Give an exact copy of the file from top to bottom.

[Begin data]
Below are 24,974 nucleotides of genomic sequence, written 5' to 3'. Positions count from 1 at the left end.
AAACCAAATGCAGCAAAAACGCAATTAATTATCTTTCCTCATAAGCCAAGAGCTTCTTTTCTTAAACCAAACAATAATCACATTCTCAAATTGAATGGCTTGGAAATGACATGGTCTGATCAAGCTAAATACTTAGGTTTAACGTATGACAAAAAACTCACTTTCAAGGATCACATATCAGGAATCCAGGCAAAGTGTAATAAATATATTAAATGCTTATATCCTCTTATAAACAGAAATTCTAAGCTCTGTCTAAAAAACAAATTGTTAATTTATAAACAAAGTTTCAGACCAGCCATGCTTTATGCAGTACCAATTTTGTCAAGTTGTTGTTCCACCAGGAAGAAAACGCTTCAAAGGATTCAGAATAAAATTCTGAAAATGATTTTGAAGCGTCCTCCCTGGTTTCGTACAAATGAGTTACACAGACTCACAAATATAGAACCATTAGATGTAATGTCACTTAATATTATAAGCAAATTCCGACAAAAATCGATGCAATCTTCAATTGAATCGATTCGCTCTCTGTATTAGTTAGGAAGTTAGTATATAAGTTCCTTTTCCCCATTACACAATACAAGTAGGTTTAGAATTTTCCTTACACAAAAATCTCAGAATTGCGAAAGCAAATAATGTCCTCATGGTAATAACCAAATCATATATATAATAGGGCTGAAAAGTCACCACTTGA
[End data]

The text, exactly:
Below are 24,974 nucleotides of genomic sequence, written 5' to 3'. Positions count from 1 at the left end.
AAACCAAATGCAGCAAAAACGCAATTAATTATCTTTCCTCATAAGCCAAGAGCTTCTTTTCTTAAACCAAACAATAATCACATTCTCAAATTGAATGGCTTGGAAATGACATGGTCTGATCAAGCTAAATACTTAGGTTTAACGTATGACAAAAAACTCACTTTCAAGGATCACATATCAGGAATCCAGGCAAAGTGTAATAAATATATTAAATGCTTATATCCTCTTATAAACAGAAATTCTAAGCTCTGTCTAAAAAACAAATTGTTAATTTATAAACAAAGTTTCAGACCAGCCATGCTTTATGCAGTACCAATTTTGTCAAGTTGTTGTTCCACCAGGAAGAAAACGCTTCAAAGGATTCAGAATAAAATTCTGAAAATGATTTTGAAGCGTCCTCCCTGGTTTCGTACAAATGAGTTACACAGACTCACAAATATAGAACCATTAGATGTAATGTCACTTAATATTATAAGCAAATTCCGACAAAAATCGATGCAATCTTCAATTGAATCGATTCGCTCTCTGTATTAGTTAGGAAGTTAGTATATAAGTTCCTTTTCCCCATTACACAATACAAGTAGGTTTAGAATTTTCCTTACACAAAAATCTCAGAATTGCGAAAGCAAATAATGTCCTCATGGTAATAACCAAATCATATATATAATAGGGCTGAAAAGTCACCACTTGA